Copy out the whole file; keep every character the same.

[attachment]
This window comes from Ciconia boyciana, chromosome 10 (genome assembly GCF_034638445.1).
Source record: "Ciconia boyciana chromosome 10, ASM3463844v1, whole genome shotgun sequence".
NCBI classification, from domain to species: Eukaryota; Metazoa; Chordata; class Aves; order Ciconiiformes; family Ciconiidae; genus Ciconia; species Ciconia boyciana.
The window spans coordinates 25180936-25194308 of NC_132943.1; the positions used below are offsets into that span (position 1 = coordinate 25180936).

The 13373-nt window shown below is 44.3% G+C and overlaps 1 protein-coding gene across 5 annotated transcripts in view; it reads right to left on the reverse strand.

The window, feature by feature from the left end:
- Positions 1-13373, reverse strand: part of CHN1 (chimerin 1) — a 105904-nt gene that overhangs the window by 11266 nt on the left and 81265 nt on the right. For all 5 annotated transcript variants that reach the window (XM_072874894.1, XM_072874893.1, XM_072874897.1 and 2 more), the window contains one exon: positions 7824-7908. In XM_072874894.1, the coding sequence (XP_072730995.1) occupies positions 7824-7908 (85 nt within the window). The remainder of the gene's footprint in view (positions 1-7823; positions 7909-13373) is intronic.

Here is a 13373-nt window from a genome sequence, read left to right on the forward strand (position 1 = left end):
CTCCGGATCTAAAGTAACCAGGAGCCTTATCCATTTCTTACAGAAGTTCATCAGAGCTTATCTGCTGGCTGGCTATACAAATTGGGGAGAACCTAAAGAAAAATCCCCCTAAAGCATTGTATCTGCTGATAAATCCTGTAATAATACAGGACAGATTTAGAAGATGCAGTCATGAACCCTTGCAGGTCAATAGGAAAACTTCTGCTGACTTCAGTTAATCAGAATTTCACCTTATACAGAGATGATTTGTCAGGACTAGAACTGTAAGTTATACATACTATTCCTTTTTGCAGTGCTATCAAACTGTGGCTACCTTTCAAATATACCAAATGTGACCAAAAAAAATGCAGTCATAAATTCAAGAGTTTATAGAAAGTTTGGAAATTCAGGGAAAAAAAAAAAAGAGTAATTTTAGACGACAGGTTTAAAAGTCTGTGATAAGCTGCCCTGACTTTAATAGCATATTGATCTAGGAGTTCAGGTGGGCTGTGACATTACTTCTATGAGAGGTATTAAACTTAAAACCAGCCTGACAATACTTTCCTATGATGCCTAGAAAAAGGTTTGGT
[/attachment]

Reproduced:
This window comes from Ciconia boyciana, chromosome 10 (genome assembly GCF_034638445.1).
Source record: "Ciconia boyciana chromosome 10, ASM3463844v1, whole genome shotgun sequence".
NCBI classification, from domain to species: Eukaryota; Metazoa; Chordata; class Aves; order Ciconiiformes; family Ciconiidae; genus Ciconia; species Ciconia boyciana.
The window spans coordinates 25180936-25194308 of NC_132943.1; the positions used below are offsets into that span (position 1 = coordinate 25180936).

The 13373-nt window shown below is 44.3% G+C and overlaps 1 protein-coding gene across 5 annotated transcripts in view; it reads right to left on the reverse strand.

The window, feature by feature from the left end:
- Positions 1-13373, reverse strand: part of CHN1 (chimerin 1) — a 105904-nt gene that overhangs the window by 11266 nt on the left and 81265 nt on the right. For all 5 annotated transcript variants that reach the window (XM_072874894.1, XM_072874893.1, XM_072874897.1 and 2 more), the window contains one exon: positions 7824-7908. In XM_072874894.1, the coding sequence (XP_072730995.1) occupies positions 7824-7908 (85 nt within the window). The remainder of the gene's footprint in view (positions 1-7823; positions 7909-13373) is intronic.

Here is a 13373-nt window from a genome sequence, read left to right on the forward strand (position 1 = left end):
CTCCGGATCTAAAGTAACCAGGAGCCTTATCCATTTCTTACAGAAGTTCATCAGAGCTTATCTGCTGGCTGGCTATACAAATTGGGGAGAACCTAAAGAAAAATCCCCCTAAAGCATTGTATCTGCTGATAAATCCTGTAATAATACAGGACAGATTTAGAAGATGCAGTCATGAACCCTTGCAGGTCAATAGGAAAACTTCTGCTGACTTCAGTTAATCAGAATTTCACCTTATACAGAGATGATTTGTCAGGACTAGAACTGTAAGTTATACATACTATTCCTTTTTGCAGTGCTATCAAACTGTGGCTACCTTTCAAATATACCAAATGTGACCAAAAAAAATGCAGTCATAAATTCAAGAGTTTATAGAAAGTTTGGAAATTCAGGGAAAAAAAAAAAAGAGTAATTTTAGACGACAGGTTTAAAAGTCTGTGATAAGCTGCCCTGACTTTAATAGCATATTGATCTAGGAGTTCAGGTGGGCTGTGACATTACTTCTATGAGAGGTATTAAACTTAAAACCAGCCTGACAATACTTTCCTATGATGCCTAGAAAAAGGTTTGGT